Galen's Day, an alternative to Valentine's Day inspired by a TV series, has more and more followers among American women who like to meet each year on the eve of the lovers party.
Eating with friends, cooking class, party at home with pink balloons and brilliance: these are all ways of celebrating Galen's Day. But this is also a way to highlight solidarity among women.
It all started in 2010 from an episode of the Parks and Entertainment series, in which the heroine Leslie Knop, played by Amy Poller, organized a brunch home on February 13 with her best friends.
She is for her to throw her nose on the mysterious day of St. Valentine ("Valentine's Day" in English), with the idea that friendship is worth as much as being celebrated as love.
"Women grow up with this fantasy of great romantic love and what is in love means," says Olivia Dillingham, marketing consultant in New York. "It helps them feel unworthy and incapable when they have no one to go to Valentine's dinner."
The idea of Parks and Recreation has come a long way. What began as a good provocation gradually settled in some American circles, and the brands understood it well.
We now find cards, glasses of wine, candles and cakes with the seal of "Galen's Day". Bars and restaurants organize "happy hours" and dedicated parties. Clothes stores are sold for the case.
In Washington, the luxurious St. Regis offers afternoon tea on February 13 with exclusive jewelery sale.
"We made it a little fun, with lots of feminine colors," says Heather Dobson, a chef at the hotel, showing her sweet creations decorated with chocolate hearts and pink petals.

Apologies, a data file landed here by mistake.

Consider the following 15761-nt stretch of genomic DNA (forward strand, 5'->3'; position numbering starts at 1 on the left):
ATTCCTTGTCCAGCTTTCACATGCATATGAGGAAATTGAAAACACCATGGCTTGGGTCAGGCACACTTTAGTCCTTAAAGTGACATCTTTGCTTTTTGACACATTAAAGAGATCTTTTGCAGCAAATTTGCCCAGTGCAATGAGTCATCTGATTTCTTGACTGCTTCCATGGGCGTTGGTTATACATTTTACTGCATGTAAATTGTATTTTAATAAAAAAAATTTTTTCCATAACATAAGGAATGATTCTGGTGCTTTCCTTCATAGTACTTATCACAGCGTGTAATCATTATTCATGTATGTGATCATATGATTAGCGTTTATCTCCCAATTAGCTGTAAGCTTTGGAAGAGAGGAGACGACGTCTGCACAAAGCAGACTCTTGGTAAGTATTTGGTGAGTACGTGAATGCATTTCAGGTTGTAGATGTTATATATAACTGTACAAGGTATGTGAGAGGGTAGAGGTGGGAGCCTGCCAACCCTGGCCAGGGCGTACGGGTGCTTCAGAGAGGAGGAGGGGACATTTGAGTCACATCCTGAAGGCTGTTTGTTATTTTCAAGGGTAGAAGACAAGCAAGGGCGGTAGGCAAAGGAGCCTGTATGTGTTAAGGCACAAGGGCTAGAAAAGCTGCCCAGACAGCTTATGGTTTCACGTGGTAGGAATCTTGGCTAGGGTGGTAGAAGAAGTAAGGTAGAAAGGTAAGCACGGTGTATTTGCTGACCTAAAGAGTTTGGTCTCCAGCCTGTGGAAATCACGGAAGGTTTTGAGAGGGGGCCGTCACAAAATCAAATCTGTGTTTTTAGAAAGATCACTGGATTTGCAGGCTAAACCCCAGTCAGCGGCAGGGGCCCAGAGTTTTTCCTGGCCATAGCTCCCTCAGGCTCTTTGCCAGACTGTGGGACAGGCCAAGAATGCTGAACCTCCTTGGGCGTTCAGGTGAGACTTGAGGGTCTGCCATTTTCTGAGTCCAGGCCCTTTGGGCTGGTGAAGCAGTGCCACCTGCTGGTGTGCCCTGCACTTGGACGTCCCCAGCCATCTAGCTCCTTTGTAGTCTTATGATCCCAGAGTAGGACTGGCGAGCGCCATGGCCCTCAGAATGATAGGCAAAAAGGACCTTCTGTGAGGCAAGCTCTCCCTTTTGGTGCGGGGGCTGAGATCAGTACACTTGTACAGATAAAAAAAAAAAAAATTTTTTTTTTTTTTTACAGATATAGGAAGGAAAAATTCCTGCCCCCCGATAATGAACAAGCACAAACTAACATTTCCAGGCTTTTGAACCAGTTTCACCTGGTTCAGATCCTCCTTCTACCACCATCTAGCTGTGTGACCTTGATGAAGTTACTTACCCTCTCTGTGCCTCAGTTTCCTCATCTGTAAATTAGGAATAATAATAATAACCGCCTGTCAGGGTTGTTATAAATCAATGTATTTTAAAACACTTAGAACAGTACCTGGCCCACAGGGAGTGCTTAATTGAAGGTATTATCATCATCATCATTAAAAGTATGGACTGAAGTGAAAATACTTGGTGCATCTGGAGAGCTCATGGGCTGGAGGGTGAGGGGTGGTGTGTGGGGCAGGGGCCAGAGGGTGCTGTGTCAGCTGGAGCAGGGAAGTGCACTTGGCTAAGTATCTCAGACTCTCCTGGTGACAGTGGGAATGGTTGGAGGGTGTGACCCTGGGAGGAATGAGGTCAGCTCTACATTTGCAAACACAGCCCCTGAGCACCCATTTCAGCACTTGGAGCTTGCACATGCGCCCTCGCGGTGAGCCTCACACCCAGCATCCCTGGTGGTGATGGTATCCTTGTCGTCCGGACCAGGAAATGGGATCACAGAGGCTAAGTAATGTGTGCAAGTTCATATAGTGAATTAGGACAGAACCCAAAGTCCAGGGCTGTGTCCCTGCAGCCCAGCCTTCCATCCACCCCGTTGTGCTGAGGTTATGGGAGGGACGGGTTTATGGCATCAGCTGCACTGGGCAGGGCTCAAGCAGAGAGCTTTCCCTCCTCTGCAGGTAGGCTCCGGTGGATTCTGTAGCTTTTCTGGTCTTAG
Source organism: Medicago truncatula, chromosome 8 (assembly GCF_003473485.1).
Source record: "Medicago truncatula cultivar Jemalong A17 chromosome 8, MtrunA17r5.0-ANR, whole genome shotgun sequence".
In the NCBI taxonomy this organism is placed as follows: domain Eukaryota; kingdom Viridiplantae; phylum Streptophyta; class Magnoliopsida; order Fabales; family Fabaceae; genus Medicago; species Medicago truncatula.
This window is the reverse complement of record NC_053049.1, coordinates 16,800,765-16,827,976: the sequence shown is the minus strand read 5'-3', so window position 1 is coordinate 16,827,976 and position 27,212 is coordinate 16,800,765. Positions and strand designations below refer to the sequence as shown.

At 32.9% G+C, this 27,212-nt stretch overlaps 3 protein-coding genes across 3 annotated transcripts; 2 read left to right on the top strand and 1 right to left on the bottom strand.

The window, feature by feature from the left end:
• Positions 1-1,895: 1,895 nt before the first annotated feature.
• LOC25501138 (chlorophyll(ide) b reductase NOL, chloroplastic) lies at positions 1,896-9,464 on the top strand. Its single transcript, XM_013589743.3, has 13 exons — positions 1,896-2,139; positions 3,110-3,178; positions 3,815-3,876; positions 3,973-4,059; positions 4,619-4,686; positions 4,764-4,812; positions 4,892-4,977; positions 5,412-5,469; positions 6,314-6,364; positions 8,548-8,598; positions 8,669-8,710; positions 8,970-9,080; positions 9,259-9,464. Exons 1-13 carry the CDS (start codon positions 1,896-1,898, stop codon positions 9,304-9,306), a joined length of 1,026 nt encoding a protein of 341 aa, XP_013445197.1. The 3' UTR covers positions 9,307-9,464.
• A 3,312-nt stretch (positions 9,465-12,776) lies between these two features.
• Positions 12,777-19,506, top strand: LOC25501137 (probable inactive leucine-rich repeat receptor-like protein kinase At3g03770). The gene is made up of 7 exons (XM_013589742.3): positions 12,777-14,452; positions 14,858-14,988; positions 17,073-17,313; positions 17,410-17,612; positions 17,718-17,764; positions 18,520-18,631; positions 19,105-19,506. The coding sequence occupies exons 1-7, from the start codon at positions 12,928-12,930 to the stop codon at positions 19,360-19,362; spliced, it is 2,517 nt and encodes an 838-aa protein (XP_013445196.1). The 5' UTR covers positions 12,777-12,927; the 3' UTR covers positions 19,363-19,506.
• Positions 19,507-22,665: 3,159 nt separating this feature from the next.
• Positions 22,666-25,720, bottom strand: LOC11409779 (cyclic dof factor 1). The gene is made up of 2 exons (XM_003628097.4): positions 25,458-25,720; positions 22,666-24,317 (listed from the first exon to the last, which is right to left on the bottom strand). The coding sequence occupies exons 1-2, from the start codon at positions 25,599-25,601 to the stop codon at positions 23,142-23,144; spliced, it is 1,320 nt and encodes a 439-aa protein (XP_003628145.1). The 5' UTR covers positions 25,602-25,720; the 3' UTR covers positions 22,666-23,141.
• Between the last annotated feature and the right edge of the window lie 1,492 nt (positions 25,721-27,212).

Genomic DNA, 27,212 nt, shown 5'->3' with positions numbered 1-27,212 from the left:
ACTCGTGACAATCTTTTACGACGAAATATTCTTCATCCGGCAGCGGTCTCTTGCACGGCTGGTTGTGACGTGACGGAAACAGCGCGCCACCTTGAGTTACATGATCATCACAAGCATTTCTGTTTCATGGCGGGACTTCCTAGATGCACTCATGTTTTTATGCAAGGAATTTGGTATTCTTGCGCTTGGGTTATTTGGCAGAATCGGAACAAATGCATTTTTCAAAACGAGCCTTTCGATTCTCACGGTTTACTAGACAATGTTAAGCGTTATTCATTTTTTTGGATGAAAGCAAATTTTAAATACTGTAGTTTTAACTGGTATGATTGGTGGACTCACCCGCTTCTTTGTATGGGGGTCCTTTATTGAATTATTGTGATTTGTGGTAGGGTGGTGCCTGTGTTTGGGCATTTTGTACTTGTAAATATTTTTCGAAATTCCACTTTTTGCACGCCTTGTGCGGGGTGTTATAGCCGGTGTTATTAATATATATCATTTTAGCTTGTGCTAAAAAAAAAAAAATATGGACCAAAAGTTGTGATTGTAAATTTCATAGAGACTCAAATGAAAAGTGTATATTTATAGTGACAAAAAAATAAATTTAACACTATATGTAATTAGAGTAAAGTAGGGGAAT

– "Good excuse" –
Only one in two Americans plan to celebrate Valentine's Day 2019, according to the National Trade Federation, with a 10% decline over the last decade.
While according to a study by the NPD Group, sales are linked to Galen's Day if they increase by 20% over the next three years.
But for its followers this new holiday goes beyond its mere superficial and commercial dimension.
"It started very lightly," said Ria Patel, a 22-year-old analyst in Washington. But "it's not just a celebration of your friends, but the day is to think about those that matter in your life."
"It's really a matter of empowering women and helping each other," says Sara Phillips, a 37-year-old perfume designer.
During the day of Galen's Day at home last year, New York Olivia Dillingham and her friends cast spells on them to find love, flowers, and exchange of compliments.
"It's so important to have support around you," says the 24-year-old. "And that's also a good excuse to meet friends."
For Ria Patel, the feature of "Galen's Day" is to "celebrate the way we support each other."